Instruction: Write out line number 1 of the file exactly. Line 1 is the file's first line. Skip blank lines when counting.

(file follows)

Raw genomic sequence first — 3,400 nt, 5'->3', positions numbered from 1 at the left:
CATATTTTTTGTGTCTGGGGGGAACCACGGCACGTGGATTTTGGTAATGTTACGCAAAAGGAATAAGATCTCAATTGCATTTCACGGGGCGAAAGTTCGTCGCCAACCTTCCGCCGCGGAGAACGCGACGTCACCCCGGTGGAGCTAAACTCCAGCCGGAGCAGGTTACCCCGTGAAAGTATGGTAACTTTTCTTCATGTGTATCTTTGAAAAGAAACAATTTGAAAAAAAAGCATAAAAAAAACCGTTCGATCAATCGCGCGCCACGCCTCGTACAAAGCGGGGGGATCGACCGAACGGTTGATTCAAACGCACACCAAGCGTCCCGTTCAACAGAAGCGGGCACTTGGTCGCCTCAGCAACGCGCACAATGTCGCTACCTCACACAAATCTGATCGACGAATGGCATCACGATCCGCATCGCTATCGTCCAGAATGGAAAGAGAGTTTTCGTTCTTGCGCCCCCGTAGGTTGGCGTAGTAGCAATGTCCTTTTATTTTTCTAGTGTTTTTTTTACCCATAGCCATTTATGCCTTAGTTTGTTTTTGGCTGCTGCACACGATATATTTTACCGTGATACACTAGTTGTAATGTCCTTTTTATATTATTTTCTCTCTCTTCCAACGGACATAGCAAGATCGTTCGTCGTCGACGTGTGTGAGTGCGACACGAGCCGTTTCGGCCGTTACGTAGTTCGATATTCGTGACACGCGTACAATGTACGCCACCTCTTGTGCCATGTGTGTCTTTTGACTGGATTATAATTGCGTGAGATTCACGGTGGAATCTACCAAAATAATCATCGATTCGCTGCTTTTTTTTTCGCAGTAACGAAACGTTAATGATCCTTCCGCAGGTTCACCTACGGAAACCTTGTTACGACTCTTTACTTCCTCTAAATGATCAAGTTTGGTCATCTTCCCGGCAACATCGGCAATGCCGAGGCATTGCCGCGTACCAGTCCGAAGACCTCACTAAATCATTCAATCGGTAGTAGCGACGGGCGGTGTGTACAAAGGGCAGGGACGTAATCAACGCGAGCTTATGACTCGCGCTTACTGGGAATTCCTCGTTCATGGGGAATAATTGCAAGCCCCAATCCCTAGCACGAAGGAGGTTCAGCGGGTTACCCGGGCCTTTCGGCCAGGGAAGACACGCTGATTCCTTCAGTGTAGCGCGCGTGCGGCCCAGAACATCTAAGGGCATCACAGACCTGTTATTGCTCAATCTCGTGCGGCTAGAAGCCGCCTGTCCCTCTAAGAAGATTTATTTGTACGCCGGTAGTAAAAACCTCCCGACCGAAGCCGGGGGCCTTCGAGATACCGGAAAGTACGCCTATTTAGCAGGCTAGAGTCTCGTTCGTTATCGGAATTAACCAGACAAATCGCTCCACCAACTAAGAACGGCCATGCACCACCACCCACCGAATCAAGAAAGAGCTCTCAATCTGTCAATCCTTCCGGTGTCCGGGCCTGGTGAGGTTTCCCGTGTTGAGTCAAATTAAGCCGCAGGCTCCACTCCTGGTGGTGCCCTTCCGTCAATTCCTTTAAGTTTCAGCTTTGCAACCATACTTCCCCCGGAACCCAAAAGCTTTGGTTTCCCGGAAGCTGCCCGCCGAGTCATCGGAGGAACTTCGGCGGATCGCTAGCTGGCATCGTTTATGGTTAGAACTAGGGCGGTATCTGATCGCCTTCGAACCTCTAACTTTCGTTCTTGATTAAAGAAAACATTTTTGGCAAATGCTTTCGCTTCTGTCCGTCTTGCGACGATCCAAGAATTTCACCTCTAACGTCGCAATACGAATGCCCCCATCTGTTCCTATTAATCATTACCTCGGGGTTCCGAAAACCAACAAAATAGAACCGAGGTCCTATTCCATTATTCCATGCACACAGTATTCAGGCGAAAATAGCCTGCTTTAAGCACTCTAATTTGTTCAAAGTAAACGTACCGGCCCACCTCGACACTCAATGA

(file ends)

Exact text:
Raw genomic sequence first — 3,400 nt, 5'->3', positions numbered from 1 at the left: